How Multichoice and SuperSport cashed in on South Africa

The popularity of Pay TV in South Africa has very little to do with modernity and improved living standards and everything to do with the monopolisation of how South Africans appreciate their favourite game, writes GOPOLANG BOTLHOKWANE.

In 2007, the South African Premier Soccer League (PSL) sold its broadcasting rights exclusively to Pay TV giant SuperSport for a cool R1.5 billion. Under the deal, SuperSport was to have exclusive broadcast rights to all PSL matches, as well as internet broadcast rights. At the time of the deal, Pay TV was mostly a luxury to most South Africans and the content was mostly foreign. It was flooded with American content and very little was relatable to ordinary South Africans. A working-class household could mostly do without access to Pay TV mainly because what is now only accessible through Pay TV subscription was mostly available on public broadcasting platforms.

Once, the South African Broadcasting Corporation was a content king with smash hit shows and record-breaking ratings, but terrible governance stifled the corporation’s spectacular performance. This also ultimately opened doors for other private corporations like Multichoice to take a shot at dethroning it by bidding for some of its content, and private corporations are not bound by public broadcaster restrictions. Their first and foremost priority is the bottom line, meaning they must exploit whatever content they have access to, to the last rand.

And that is exactly what SuperSport and its parent company Multichoice set out to do after purchasing PSL broadcast rights in 2007. Multichoice’s Pay TV service, DSTV soon after the deal, went through a complete overhaul with new sports channels and increased local sport content. The launch of the new PSL season on SuperSport coincided with the launch of new DSTV products like the Drifta and the Walka, all meant to give subscribers a better experience of their favourite shows (read soccer games).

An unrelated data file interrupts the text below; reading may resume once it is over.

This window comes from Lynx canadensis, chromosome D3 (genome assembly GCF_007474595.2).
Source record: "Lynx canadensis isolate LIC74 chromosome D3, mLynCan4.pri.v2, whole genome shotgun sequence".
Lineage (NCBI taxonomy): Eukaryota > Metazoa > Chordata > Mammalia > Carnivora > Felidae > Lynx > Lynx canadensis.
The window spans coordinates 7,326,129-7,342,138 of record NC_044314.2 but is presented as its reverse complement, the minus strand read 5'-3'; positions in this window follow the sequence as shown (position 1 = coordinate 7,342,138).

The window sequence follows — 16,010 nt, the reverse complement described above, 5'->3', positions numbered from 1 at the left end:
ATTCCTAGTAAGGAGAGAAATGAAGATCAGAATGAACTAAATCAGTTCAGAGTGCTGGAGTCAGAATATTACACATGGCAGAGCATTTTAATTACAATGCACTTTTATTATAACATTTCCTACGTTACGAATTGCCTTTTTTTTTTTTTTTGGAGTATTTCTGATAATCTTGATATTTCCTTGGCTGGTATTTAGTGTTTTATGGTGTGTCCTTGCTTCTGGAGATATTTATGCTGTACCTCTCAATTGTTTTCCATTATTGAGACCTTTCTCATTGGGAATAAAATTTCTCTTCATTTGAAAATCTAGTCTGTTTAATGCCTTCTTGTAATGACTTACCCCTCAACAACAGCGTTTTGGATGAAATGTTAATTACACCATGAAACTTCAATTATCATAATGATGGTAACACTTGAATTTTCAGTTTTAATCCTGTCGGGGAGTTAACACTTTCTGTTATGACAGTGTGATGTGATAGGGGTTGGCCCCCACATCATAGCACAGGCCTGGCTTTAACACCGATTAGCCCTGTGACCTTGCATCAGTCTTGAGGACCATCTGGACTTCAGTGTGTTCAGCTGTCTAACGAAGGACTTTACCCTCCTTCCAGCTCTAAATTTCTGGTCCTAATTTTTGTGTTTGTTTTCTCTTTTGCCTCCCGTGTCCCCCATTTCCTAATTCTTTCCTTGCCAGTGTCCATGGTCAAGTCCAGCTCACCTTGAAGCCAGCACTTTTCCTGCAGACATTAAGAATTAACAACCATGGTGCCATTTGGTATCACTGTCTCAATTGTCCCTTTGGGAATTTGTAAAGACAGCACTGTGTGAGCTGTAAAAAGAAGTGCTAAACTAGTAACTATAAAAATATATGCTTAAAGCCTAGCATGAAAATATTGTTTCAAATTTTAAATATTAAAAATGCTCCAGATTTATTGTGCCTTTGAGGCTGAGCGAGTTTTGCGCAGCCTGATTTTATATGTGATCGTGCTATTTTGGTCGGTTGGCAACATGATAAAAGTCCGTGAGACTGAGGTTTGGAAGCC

After the success of the South African deal, SuperSport and Multichoice were caught by a confidence that emboldened them to explore uncharted lands, buying sports broadcasting rights from Harare to Lagos. SuperSport is now Africa’s biggest sport broadcaster, boasting some of Africa’s biggest leagues like the Nigerian Premier League. The journey of a thousand miles begins with a single step, goes the saying, and Multichoice’s journey as Africa’s king broadcaster began with a single signature for South African soccer rights.

The 2007 deal changed Multichoice’s fortunes beyond its wildest expectations. This has a lot to do with the fact that attached to the broadcast rights was a culture. A culture of how South Africans appreciate soccer; a culture which Multichoice has been able to exploit to further entrench its monopoly of broadcasting South Africa’s favourite game. To its credit, Multichoice has done exceptionally well, raising the bar of broadcasting and production and giving the PSL its money’s worth.

However, as with all things private and paid for, Multichoice’s quality comes at a price. Because it enjoys an almost complete monopoly of broadcasting South Africa’s favourite game, Multichoice is now armed with enough excuses to justify ridiculous price increases. The 2007 deal has also enabled Multichoice to throw money at other forms of content (mainly the increased investment in local content), adding new channels dedicated exclusively to local content on DSTV.

Modernity and South Africa’s growing middle class are often credited for the rise and popularity of Pay TV in South Africa. While this is true for those who can afford it, for many ordinary South Africans reaching into their already tiny pockets to pay, Pay TV subscription is mostly done because most of their favourite content which was once freely available on the public broadcaster is now only accessible through Pay TV. This was not because modern-day technology dictates this as a requirement, but because they could be sold and resold for profit.

With multiple sponsorships of different tournaments and teams, the increase in premiership club grants to different teams and the elevation of broadcast standards, the 2007 deal was not a loss for the game, but for the fans who make up the culture of appreciating the beautiful game. It was an almost daylight robbery of that culture. Fans went from being guaranteed the beautiful game on the public broadcaster at the cost of a TV licence, to having to add subscription fees to any already stretched out budget.

The premiership sold more than some TV rights in 2007; the premiership sold a culture. Multichoice knew that when you purchase a culture, you purchase a guaranteed profit line. The popularity of Pay TV has very little to do with modernity and improved living standards and everything to do with the sale of South Africa’s soccer culture for a profit.

Gopolang Botlhokwane once in a while runs with a camera and a notebook trying to capture the lives of ordinary South Africans for The Daily Vox.

Featured image via Flickr